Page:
Short of the Week

Drama ABOUT Humanity IN Live-Action

Each Moment is the Universe

A boy is reborn with memories of his previous lives and tries to fix the mistakes of the past.

Drama ABOUT Humanity IN Live-Action 8 MIN

Each Moment is the Universe

A boy is reborn with memories of his previous lives and tries to fix the mistakes of the past.
Sponsored By

Each Moment is the Universe

Directed By Bruce Thierry Cheung
Produced By NYU
Made In Thailand

A moment, a unit of time, the universe, the totality of space. Time and space—truly immense subjects to tackle, but they contrast—a moment is small, the universe infinite.

Each Moment is the Universe is a wonderful student short that collapses the distinctions between macro and micro in a paradox fitting of the zen origins of its title. The film follows a Thai man named Chok from death, to rebirth, to old age again—breathlessly racing through the years in way that seems remarkably natural and unhurried. Along the way, the contours of his life change as he loses, and subsequently regains, a purposeful focus on decency and goodness that transcends lifetimes.

The very first line of a film is, “A man doesn’t have enough time in his life for everything” and yet the filmmakers, Bruce Thierry Cheung and Jacob Robinson, seem intent on disproving that thesis by relating a man’s life in 8 minutes. It’s ambitious storytelling temporally, and when pulled off with gusto like in this film or, an otherwise dissimilar short, Jettison Your Loved Ones, it is something to admire. Such a far-reaching narrative is made possible by by blunt, but skillful narration, written by Jeremy Craig Cheung and delivered by Pratya Mothan. There is little in the way of ambiguity, favoring direct propulsion of the film’s themes, but some of the delicateness lacking is recovered in the exquisite cinematography.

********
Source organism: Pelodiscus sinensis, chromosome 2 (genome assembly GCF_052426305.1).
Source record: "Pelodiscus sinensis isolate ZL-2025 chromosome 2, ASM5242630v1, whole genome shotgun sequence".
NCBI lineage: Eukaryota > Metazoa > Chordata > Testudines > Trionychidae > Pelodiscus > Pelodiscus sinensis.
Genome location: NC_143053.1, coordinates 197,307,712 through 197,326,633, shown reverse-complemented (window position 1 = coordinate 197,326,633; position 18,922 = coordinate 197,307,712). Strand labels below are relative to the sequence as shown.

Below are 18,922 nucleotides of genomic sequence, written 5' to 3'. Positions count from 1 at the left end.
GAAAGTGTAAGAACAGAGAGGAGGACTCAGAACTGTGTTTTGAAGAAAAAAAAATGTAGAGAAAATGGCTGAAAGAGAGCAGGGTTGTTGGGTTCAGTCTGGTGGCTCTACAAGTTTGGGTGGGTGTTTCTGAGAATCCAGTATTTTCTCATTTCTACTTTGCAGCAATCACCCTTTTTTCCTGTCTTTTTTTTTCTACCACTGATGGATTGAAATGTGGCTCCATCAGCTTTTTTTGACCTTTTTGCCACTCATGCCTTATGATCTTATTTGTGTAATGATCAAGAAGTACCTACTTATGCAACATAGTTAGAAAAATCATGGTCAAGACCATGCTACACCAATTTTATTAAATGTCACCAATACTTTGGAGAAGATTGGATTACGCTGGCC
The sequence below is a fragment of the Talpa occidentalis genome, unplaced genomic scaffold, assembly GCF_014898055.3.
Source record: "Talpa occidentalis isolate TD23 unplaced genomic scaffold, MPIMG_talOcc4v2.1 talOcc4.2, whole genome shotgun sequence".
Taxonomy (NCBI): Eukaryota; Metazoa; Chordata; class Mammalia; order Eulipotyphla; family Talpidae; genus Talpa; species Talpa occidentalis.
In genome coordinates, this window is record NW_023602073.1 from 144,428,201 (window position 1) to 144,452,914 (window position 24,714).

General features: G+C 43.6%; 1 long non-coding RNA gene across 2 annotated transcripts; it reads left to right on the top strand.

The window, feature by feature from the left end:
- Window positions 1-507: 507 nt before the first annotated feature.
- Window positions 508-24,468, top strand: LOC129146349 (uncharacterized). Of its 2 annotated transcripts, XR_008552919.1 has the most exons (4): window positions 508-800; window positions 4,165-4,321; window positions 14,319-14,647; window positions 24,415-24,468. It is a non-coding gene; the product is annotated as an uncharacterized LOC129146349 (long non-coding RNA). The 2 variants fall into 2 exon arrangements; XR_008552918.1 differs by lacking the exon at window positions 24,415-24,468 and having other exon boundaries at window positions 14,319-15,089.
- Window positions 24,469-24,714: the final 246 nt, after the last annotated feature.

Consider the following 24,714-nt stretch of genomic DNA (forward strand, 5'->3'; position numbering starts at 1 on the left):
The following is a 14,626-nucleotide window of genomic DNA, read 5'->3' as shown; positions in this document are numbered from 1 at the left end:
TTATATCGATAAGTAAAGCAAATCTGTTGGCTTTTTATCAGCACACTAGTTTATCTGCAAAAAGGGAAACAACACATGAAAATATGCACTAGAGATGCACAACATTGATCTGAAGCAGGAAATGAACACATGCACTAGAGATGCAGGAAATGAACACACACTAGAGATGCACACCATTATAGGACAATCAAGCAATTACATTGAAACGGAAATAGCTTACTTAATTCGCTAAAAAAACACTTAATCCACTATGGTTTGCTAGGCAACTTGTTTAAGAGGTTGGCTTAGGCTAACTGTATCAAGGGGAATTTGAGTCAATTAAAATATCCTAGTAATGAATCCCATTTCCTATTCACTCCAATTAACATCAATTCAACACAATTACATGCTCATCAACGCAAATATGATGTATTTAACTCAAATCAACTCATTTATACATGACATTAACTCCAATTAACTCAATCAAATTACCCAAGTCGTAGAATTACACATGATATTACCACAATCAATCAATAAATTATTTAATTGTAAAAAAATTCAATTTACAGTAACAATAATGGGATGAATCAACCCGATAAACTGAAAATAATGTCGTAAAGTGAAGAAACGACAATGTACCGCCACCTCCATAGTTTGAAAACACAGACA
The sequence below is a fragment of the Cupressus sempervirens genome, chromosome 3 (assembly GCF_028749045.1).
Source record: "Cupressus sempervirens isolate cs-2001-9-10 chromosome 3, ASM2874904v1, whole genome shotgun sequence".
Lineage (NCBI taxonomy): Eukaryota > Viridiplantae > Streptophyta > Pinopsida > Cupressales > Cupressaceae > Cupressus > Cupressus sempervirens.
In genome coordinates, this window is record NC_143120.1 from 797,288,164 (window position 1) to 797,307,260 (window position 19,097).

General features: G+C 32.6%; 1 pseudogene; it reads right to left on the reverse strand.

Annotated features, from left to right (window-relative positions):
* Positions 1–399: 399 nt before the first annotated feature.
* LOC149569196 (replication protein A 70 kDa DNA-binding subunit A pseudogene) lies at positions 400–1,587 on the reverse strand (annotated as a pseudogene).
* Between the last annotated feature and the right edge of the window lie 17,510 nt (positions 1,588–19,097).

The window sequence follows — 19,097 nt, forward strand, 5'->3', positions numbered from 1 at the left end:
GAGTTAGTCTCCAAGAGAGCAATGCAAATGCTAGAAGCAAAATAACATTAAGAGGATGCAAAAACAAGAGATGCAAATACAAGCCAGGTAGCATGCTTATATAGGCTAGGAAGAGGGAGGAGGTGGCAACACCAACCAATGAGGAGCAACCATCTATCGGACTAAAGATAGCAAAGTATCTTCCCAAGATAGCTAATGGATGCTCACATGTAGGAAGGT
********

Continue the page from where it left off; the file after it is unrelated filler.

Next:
Shot on a 7D by Cheung and Robinson, the look of the film deserves highlight. Intimately close handheld, the trademark of the New York student style most recently exemplified by Beasts of the Southern Wild, is balanced favorably with well-composed establishing shots and lovely slo-mo. What the film most reminded me of is a genre of film I see a lot on Vimeo, the travel film. It wasn’t until I looked into the background of the film that I realized how apt this impression was. Taken from the website of the fashion brand Opening Ceremony where Cheung makes fashion films, was this description, “We didn’t have a formal script, just a story that we followed like a road map, from Bangkok to the Mekong River to Chiang Mai. As we weaved from city to city, we filled the film with the people we’d meet along the road…The filming process consisted of just two people, in the middle of nowhere coming from somewhere far away, and going someplace else entirely. “

Fascinating. In blending narrative and the travel film, the filmmakers are, in a way, tracing the footsteps of Chok. Are they looking for similar answers? Are they driven by similar purpose? A life can seem immense in terms of a collection of discrete moments, but a life is itself a speck in the scale of the universe. An epiphany takes only a moment to spark, but with it, connects the soul to universal yearnings that define, and animate existence.